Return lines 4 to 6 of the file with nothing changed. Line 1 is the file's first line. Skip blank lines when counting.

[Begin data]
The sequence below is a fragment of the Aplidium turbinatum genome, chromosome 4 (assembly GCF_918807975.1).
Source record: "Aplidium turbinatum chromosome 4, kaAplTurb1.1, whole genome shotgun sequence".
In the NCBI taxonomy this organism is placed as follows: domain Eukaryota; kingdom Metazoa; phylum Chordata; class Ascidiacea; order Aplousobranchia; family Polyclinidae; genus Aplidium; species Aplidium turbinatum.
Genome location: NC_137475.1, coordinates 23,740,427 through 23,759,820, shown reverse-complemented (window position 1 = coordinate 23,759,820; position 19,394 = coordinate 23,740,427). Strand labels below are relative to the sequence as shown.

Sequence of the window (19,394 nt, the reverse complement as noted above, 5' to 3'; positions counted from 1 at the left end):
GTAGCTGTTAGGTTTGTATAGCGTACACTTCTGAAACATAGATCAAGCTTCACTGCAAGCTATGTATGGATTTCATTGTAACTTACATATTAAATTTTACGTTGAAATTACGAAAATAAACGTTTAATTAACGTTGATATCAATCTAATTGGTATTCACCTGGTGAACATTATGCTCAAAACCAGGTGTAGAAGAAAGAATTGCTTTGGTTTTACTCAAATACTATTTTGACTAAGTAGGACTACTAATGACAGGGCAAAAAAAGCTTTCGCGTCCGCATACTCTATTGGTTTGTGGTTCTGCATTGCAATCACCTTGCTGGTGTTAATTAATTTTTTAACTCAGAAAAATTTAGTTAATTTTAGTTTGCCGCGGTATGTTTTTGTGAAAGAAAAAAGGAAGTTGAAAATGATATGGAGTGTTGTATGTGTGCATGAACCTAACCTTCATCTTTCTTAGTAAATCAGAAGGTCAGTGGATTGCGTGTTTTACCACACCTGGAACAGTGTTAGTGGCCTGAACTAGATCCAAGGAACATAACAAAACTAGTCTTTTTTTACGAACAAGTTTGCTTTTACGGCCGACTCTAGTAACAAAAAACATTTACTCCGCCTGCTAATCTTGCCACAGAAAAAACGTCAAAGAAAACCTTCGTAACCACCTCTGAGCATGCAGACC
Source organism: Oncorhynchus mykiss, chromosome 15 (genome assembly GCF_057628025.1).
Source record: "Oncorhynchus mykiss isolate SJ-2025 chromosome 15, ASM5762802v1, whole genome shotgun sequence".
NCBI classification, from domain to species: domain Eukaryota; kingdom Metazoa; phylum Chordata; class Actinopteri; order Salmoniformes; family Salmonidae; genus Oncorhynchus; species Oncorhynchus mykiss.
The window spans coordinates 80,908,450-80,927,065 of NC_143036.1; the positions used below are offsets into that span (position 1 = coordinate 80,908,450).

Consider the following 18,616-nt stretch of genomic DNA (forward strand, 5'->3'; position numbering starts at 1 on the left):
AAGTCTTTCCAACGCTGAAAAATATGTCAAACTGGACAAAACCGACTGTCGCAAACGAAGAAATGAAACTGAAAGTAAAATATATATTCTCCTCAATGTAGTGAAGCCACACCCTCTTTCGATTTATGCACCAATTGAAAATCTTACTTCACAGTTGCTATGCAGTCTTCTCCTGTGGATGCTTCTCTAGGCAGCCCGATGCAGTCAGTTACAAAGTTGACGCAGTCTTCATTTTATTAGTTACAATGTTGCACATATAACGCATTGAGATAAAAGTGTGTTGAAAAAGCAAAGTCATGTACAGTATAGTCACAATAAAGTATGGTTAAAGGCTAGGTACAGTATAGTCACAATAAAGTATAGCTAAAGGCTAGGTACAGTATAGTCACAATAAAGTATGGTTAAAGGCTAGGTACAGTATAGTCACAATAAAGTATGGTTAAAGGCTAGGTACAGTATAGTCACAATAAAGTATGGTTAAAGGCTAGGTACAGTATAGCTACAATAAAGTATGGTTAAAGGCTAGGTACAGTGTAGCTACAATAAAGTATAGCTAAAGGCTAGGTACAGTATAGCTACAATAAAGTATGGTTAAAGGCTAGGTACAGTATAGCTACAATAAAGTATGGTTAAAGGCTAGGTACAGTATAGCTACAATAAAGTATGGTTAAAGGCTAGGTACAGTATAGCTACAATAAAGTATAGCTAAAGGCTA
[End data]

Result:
Genome location: NC_137475.1, coordinates 23,740,427 through 23,759,820, shown reverse-complemented (window position 1 = coordinate 23,759,820; position 19,394 = coordinate 23,740,427). Strand labels below are relative to the sequence as shown.

Sequence of the window (19,394 nt, the reverse complement as noted above, 5' to 3'; positions counted from 1 at the left end):
GTAGCTGTTAGGTTTGTATAGCGTACACTTCTGAAACATAGATCAAGCTTCACTGCAAGCTATGTATGGATTTCATTGTAACTTACATATTAAATTTTACGTTGAAATTACGAAAATAAACGTTTAATTAACGTTGATATCAATCTAATTGGTATTCACCTGGTGAACATTATGCTCAAAACCAGGTGTAGAAGAAAGAATTGCTTTGGTTTTACTCAAATACTATTTTGACTAAGTAGGACTACTAATGACAGGGCAAAAAAAGCTTTCGCGTCCGCATACTCTATTGGTTTGTGGTTCTGCATTGCAATCACCTTGCTGGTGTTAATTAATTTTTTAACTCAGAAAAATTTAGTTAATTTTAGTTTGCCGCGGTATGTTTTTGTGAAAGAAAAAAGGAAGTTGAAAATGATATGGAGTGTTGTATGTGTGCATGAACCTAACCTTCATCTTTCTTAGTAAATCAGAAGGTCAGTGGATTGCGTGTTTTACCACACCTGGAACAGTGTTAGTGGCCTGAACTAGATCCAAGGAACATAACAAAACTAGTCTTTTTTTACGAACAAGTTTGCTTTTACGGCCGACTCTAGTAACAAAAAACATTTACTCCGCCTGCTAATCTTGCCACAGAAAAAACGTCAAAGAAAACCTTCGTAACCACCTCTGAGCATGCAGACC